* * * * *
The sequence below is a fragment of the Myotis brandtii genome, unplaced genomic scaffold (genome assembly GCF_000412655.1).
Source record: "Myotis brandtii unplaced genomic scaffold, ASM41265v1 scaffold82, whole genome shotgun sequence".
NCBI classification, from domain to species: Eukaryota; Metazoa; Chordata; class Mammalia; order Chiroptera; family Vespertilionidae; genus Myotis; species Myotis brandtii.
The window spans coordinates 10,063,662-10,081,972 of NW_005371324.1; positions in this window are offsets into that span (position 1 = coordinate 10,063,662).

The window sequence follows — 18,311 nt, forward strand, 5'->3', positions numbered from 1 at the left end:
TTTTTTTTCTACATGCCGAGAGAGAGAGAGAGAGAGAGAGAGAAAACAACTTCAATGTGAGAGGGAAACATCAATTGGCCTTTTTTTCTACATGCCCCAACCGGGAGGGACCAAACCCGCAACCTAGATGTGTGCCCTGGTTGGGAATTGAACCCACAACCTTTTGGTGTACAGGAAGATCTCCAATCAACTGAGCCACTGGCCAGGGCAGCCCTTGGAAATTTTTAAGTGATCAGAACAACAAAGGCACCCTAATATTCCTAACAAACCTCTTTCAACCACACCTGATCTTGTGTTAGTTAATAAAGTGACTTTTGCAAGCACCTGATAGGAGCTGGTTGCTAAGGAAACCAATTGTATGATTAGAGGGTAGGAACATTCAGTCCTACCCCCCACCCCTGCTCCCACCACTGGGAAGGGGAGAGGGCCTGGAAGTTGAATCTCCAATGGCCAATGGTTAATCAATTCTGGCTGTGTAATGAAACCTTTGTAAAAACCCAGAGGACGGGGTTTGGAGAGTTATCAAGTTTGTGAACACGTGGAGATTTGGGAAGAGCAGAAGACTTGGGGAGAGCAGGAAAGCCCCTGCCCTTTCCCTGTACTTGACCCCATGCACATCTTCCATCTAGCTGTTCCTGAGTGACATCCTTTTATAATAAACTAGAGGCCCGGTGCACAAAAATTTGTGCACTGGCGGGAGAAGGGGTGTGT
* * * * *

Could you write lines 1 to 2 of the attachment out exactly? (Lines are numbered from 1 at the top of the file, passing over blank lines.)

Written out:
The sequence below is a fragment of the Myotis brandtii genome, unplaced genomic scaffold (genome assembly GCF_000412655.1).
Source record: "Myotis brandtii unplaced genomic scaffold, ASM41265v1 scaffold82, whole genome shotgun sequence".